A Suburban Dad's Guest Blog: The Truth about So-Called Handymen

By Rick Kaempfer

I used to feel guilty about my skills as a handyman. I don’t have any. I’m more of a “Wow your hands are really soft, do you use Palmolive?” kind of guy. If it’s broken, I can’t fix it. That’s not just being defeatist, that’s forty-plus years of experience saving me lots of heartache and humiliation. And I used to feel very guilty about it.

After all, I’m a man, a son, a husband, and a father. For years I felt the shameful sting of being unhandy. My widowed mother would give me that “Where did I go wrong?” look when she asked for my help with something in her house. My wife would give me that “I didn’t read the fine print when I married this guy” look every time something broke in our house. My three sons said “How can I ever be handy when you’re my father?” with their eyes. Each and every look from them was a dagger.

The shame I felt wasn’t confined to my family’s opinion of me—it was a society-wide shame. When we would go to neighborhood parties, the men would inevitably congregate near the grill, and I would pray the conversation never turned to home improvement projects. If it did, I knew better than to contribute anything at all to the conversation. I was certain that handy men could smell un-handiness on other men the way dogs smell fear. Any word, any exchanged eye-contact, would expose me. I had a key word or phrase in my back pocket just in case (say “intake manifold” or “drill chuck”), but I only uttered these in uncomfortable silence emergencies.

But that was the old me. I no longer feel guilty, and I no longer feel shame, because I discovered something very important: Nobody in the world is handy.

You read that correctly.

“Hey wait a minute!” handy-ish guy replies, “I built the addition to my house myself with pinecones and a sandblaster.”

Fine. I’ll grant you, that’s quite impressive. But be honest with me; you’ve had to call a workman at least once or twice over the years, maybe even to “fix” something you already fixed, haven’t you? Did that person utter the following phrase?

“Whoever worked on this before didn’t know what the heck he was doing.”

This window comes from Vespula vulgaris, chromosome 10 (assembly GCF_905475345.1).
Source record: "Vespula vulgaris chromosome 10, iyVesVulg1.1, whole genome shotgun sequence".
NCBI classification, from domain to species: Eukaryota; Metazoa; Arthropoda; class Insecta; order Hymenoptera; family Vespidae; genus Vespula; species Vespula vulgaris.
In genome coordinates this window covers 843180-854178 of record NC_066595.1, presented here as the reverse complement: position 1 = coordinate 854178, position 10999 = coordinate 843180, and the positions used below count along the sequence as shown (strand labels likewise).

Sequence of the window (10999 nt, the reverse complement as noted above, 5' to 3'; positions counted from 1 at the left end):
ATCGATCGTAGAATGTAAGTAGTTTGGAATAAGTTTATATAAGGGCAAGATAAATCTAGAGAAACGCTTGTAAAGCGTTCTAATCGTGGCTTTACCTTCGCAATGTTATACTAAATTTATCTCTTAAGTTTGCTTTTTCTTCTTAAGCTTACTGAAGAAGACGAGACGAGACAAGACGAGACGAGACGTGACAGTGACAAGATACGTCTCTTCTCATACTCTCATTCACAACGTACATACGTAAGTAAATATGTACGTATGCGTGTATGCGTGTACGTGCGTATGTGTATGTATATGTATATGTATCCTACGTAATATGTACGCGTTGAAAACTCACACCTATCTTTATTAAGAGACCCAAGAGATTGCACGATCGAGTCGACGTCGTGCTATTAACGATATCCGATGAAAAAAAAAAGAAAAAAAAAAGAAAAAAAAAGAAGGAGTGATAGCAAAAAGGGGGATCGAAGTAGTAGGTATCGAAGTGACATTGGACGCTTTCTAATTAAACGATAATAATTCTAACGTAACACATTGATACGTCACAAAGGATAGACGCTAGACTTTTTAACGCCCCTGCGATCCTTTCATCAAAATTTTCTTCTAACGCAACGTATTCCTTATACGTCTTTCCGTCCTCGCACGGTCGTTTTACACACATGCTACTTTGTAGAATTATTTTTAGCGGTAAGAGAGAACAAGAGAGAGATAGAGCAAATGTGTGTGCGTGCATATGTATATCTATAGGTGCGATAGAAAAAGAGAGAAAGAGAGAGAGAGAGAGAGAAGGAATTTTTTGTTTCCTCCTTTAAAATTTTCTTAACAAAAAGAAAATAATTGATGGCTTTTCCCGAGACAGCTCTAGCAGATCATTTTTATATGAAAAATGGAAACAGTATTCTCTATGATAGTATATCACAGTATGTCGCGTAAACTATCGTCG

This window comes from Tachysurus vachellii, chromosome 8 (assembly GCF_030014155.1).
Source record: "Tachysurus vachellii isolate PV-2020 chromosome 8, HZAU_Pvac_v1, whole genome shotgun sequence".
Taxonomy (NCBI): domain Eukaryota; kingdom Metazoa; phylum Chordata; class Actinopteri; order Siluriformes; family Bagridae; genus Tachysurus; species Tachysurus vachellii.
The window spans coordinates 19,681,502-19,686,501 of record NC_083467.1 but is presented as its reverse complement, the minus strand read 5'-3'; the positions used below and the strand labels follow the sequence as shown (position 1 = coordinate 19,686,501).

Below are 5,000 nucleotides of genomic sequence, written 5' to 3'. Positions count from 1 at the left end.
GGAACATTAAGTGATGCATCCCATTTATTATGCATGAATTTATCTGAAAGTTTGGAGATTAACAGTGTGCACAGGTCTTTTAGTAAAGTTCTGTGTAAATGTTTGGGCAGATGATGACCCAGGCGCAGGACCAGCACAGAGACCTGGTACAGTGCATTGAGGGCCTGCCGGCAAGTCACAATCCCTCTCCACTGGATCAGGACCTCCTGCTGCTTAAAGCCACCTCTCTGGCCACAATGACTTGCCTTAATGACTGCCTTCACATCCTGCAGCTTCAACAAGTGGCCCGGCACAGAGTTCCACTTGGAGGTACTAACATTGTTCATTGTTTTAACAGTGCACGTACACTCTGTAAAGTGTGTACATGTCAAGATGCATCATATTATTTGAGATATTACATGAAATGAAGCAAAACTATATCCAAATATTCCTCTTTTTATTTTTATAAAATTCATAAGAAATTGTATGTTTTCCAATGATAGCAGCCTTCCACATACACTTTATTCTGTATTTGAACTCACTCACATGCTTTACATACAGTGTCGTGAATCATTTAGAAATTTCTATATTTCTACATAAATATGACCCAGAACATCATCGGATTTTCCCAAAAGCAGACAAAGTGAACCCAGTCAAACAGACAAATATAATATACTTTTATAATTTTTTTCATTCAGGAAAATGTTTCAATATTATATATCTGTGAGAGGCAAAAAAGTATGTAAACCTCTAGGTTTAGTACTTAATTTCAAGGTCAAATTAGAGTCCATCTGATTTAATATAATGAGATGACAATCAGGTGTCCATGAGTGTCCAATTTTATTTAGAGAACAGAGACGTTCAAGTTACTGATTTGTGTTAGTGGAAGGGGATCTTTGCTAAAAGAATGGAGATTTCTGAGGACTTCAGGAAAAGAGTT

That’s what I thought. Don’t feel bad. They say that to everyone, even other handy guys. Maybe you’ve even said it yourself when some unhandy friend asked you to help them out. It’s inevitable. It’s as much a part of the home improvement process as the building supplies themselves (note: I won’t attempt to identify what those are). Before the last nail is hammered, someone will utter the words:

“Whoever worked on this before didn’t know what the heck he was doing.”

It’s not an exaggeration to say I’ve heard it every single time anyone has done any work in my house. The first ten or fifteen years I heard it, I bought it. I figured I was simply living in bad homes with bad plumbing, appliances, electric, drywall, insulation, siding, windows, bricks, and concrete. Talk about bad luck. It wasn’t until I heard the same phrase being used at a handy friend’s house that I finally experienced an epiphany.

A gigantic weight has been lifted from my shoulders now that I know the secret. There are men all over the neighborhood working on their own homes who aren’t handy—they are at best “sort of handy.” And there are men all over the world making a living as “handymen” who will one day be called “someone who didn’t know what the heck he was doing” by the next handyman who comes by.

I’m no longer upset I can’t do it myself. From now on, when my wife or mother or sons give me that look, I’ll just walk away guilt free. When the guys at the neighborhood party start talking, I won’t be ashamed or avoid the conversation. I’ll just admit the truth unapologetically.

“I use the yellow pages, fellas, because I don’t know what the heck I’m doing.”

There I said it.

Now where did I put my Palmolive? My baby soft hands are feeling a little dry.


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  • So let me see if I've got this straight. When it came to declaring yourself handy, you just said, "chuck it"?
    Thanks for another great post, Rick!

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